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EXCLUSIVE: Medical Certificate Racketeering In Nigerian Hospital Threatens Food, Firearms Safety

EXCLUSIVE: Medical Certificate Racketeering In Nigerian Hospital Threatens Food, Firearms Safety
September 16, 2022

The price of each certificate varies from N500 to N5,000 depending on its category and sometimes intended purpose.

The safety of food and firearms handling is in Adamawa State in Northeast Nigeria, is in jeopardy as medical certificate racketeering flourishes unabated at the Specialist Hospital Yola.

Investigation by SaharaRareporters revealed a thriving illicit market for all kinds of medical certificates, ranging from firearms handling, food handling, travel fitness, school enrollment fitness, employment fitness and even death certificate.

The price of each certificate varies from N500 to N5,000 depending on its category and sometimes intended purpose.

Upon payment of a N5,000 fee, one can acquire a medical certificate of fitness to handle either food or firearms, as well as a death certificate. For the purposes of education and employment a N500 fee applies.

Interestingly, our correspondent went undercover and obtained a medical certificate of fitness after paying a fee.

Similarly, a popular food vendor in Yola, the state capital told SaharaReporters that she paid N10,000 to get two certificates for herself and one staff member.

The vendor who spoke on condition of anonymity, said, "I think all they care about is money because no investigation of any kind was carried on either me or my staff.

"All they asked for was money, which I paid them N10,000 for the two and we were certified," she added.



However, under normal practice, a medical certificate is issued based on an outcome of expert examination to determine the health status of the person(s) involved.

Meanwhile, according to the Public Health Law of Northern Nigeria cap 109 section 14, all persons handling food must first be medically certified.

Accordingly, all persons aspiring to operate or work in a restaurant, hospitality and food industry generally, would qualify only after obtaining a medical certificate of fitness from a government recognised hospital.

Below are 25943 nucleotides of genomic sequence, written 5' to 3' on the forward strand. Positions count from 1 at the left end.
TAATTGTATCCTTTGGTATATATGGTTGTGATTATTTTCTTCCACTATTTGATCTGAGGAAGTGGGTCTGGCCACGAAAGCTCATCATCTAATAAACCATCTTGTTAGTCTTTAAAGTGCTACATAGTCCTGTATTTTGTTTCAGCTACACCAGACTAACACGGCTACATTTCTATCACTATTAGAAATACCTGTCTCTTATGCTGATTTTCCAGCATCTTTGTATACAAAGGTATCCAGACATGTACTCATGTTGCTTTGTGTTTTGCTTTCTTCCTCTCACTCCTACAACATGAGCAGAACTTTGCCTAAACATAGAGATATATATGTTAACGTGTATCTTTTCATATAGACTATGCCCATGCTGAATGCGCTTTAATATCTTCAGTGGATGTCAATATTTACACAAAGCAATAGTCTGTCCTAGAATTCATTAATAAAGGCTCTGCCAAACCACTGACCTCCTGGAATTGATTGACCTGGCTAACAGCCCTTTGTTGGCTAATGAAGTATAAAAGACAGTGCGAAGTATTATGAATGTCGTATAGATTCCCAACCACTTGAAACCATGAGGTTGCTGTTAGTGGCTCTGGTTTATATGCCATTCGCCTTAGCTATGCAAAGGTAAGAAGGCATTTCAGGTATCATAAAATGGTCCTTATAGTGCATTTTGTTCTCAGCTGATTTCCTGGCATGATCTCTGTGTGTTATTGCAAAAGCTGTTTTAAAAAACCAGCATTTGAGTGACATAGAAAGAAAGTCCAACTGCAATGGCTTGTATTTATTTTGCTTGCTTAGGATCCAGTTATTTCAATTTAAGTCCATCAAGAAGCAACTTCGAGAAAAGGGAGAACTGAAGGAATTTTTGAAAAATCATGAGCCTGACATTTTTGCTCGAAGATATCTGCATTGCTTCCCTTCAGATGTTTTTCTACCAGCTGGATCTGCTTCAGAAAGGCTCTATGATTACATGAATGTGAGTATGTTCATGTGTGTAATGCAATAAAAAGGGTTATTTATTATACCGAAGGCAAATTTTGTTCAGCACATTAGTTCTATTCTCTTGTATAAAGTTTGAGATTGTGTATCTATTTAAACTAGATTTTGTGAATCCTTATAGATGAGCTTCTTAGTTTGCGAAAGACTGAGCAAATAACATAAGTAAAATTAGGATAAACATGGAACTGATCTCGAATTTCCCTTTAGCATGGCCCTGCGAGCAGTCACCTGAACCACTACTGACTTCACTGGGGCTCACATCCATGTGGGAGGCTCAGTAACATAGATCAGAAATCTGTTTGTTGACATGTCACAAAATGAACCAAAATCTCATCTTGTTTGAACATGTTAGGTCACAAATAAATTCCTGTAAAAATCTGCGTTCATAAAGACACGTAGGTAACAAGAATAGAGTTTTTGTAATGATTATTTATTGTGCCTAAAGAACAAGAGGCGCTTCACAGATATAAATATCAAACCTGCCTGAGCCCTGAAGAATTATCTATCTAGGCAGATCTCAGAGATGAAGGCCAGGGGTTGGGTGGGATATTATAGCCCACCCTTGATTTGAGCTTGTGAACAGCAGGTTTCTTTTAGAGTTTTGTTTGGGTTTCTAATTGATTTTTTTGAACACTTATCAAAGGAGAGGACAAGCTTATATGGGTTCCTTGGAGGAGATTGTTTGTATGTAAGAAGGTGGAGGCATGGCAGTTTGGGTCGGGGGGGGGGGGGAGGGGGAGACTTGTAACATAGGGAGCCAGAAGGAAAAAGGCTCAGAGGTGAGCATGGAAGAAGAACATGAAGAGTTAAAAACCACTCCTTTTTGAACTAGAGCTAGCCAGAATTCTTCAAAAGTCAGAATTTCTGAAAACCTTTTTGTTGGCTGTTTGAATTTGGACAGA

"The measure is required to guarantee food safety in order to safeguard public health.

"That's why all persons handling food are by this law required to be examined by a doctor and certified medically fit before they can function in that capacity," a public health officer at the Ministry of Environment, Wahama Judson said.

For firearms handling, the law requires a medical certificate of mental fitness. Just as a death certificate requires that a next of kin claims the deceased person's estate.

Sadly, all these certificates and many more, are currently being sold to willing buyers at a price, by some unscrupulous staff members of the specialist hospital; despite huge health and social implications.

Another danger this practice poses to the society, is hinged on the current proliferation of state recognised arm-bearing organisations, besides the conventional agencies.

For instance, due to escalated violent crimes vis-à-vis shortfall in manpower, all kinds of community self-help security systems have been established with unskilled personnel handling firearms.

Therefore, it becomes expedient for this category of security operatives to undergo proper medical certification before they are allowed to bear arms.

Commenting on the mental health of such security personnel, a medical consultant, Dr Tonde Elijah Garga of the Federal Medical Centre (FMC) Yola, urged authorities to wake up.

He said, "In respect of medical evaluation, when it comes to handling of arms, it is not the normal routine medical exams where someone would walk into a hospital to get things done.

"Ideally, for someone who is going to handle firearms, they're supposed to undergo psychiatric and psychological examinations by a psychiatrist and/or a clinical psychologist.

"In this case, only a psychiatrist or a clinical psychologist can ascertain one's mental health or explain if they're depressed or suffering from schizophrenia. As such it becomes dangerous for arms to fall into the hands of an uncertified person.

"Unfortunately, you find out that people beat the process in some hospitals to obtain medical certificates of fitness," he said.

In the same vein, the Medical Director of the Specialist hospital Yola, Dr Dauda Wadinga, who admitted that certificate racketeering was flourishing at his hospital, noted that measures were being taken to eliminate the practice.

"Not only fake medical certificate of fitness, but fake death certificate is also being sold (at Specialist hospital)," Wadinga told SaharaReporters.